Category Archives: Cookies

Mallows: if you dare

Hmm, what a strange month and what a strange going challenge.
I kept postponing the challenge until I realized it was already the 26th and no postponing was available, so I put up my sleeves and got to work.

As normal, I started with the dough. But the dough was sticky, really sticky. I refrigerated it, but after 1 hour, nothing changed. I put it in the freezer and after half an hour it was acceptable. So, I rolled, cut and baked the cookies.
Then, I started working on the marshmallow. I used a tried and tested recipe (from Dorie Greenspan). It all went ok, but as it was really hot and I was nervous from the cookies I went to the garage to punch the “stress reliever” bag and when I got back, the marshmallow was not pipeable anymore. I could heat a little of course, but I have used cocoa nibs chocolate chunks inside so heating would have ruined everything.
I had no more time to start over, so I decided to treat the mallows as molded cakes. So I tempered chocolate, coated my molds, spooned marshmallow inside, topped with the cookie and voila – mallow bombes :).

They are tasty, but I do not think I will go back to them soon or at least until I forget the “nice” experience.

The mandatory text:
“The July Daring Bakers’ challenge was hosted by Nicole at Sweet Tooth. She chose Chocolate Covered Marshmallow Cookies and Milan Cookies from pastry chef Gale Gand of the Food Network.”

For the lemon basil cookies
Prep Time: 10 min
Inactive Prep Time: 5 min
Cook Time: 10 min
Serves: about 2 dozen cookies

• 3 cups (375grams/13.23oz) all purpose flour
• 1/2 cup (112.5grams/3.97oz) white sugar
• 1/2 teaspoon salt
• 3/4 teaspoon baking powder
• 3/8 teaspoon baking soda
• 1/2 teaspoon ground cinnamon (I used 10 g lemon basil leaves)
• 12 tablespoons (170grams/ 6 oz) unsalted butter
• 3 eggs, whisked together

Before following the recipe as noted below, I placed the sugar and basil leaves in a food processor, and pulsed a few times until the leaves are well chopped.
1. In a mixer with the paddle attachment, blend the dry ingredients.
2. On low speed, add the butter and mix until sandy.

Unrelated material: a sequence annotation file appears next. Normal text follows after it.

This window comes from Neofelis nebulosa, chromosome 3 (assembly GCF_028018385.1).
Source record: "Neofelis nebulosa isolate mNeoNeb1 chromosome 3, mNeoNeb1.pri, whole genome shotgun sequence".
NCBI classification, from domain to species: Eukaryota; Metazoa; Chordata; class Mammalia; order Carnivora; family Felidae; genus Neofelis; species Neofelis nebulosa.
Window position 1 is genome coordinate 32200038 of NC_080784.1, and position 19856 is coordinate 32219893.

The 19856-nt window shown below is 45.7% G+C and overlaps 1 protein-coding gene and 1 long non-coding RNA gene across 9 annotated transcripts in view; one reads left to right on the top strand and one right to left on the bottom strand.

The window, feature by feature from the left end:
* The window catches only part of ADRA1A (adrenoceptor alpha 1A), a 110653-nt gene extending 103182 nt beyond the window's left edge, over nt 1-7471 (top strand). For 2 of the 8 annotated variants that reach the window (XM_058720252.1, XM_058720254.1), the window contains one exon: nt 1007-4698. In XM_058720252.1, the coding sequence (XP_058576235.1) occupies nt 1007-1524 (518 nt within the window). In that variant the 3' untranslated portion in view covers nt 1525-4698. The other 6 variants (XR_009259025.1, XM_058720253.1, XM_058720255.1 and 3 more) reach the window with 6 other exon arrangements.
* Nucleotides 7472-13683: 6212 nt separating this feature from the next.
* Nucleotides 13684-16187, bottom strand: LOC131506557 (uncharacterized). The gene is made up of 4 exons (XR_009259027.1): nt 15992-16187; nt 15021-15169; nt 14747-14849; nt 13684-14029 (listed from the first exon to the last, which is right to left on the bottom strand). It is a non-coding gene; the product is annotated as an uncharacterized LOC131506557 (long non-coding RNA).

3. Add the eggs and mix until combine.
4. Form the dough into a disk, wrap with clingfilm or parchment and refrigerate at least 1 hour and up to 3 days.
5. When ready to bake, grease a cookie sheet or line it with parchment paper or a silicon mat.
6. Preheat the oven to 375 degrees F.
7. Roll out the dough to 1/8-inch thickness, on a lightly floured surface. Use a 1 to 1 1/2 inches cookie cutter to cut out small rounds of dough.
8. Transfer to the prepared pan and bake for 10 minutes or until light golden brown. Let cool to room temperature.

For the marshmallow
Note: I used Dorie’s recipe and added 100 g of cocoa nib chocolate chunks

• 1/4 cup water
• 1/4 cup light corn syrup
• 3/4 cup (168.76 grams/5.95oz) sugar
• 1 tablespoon powdered gelatin
• 2 tablespoons cold water
• 2 egg whites , room temperature
• 1/4 teaspoon pure vanilla extract

1. In a saucepan, combine the water, corn syrup, and sugar, bring to a boil until “soft-ball” stage, or 235 degrees on a candy thermometer.
2. Sprinkle the gelatin over the cold water and let dissolve.
3. Remove the syrup from the heat, add the gelatin, and mix.
4. Whip the whites until soft peaks form and pour the syrup into the whites.
5. Add the vanilla and continue whipping until stiff.
6. Transfer to a pastry bag.

For the chocolate glaze
Note: I just tempered 500g chocolate and used it to coat the molds

• 12 ounces semisweet chocolate
• 2 ounces cocoa butter or vegetable oil

1. Melt the 2 ingredients together in the top of a double boiler or a bowl set over barely simmering water.

To assemble
1. Pipe a “kiss” of marshmallow onto each cookie. Let set at room temperature for 2 hours.
2. Line a cookie sheet with parchment or silicon mat.
3. One at a time, gently drop the marshmallow-topped cookies into the hot chocolate glaze.
4. Lift out with a fork and let excess chocolate drip back into the bowl.
5. Place on the prepared pan and let set at room temperature until the coating is firm, about 1 to 2 hours.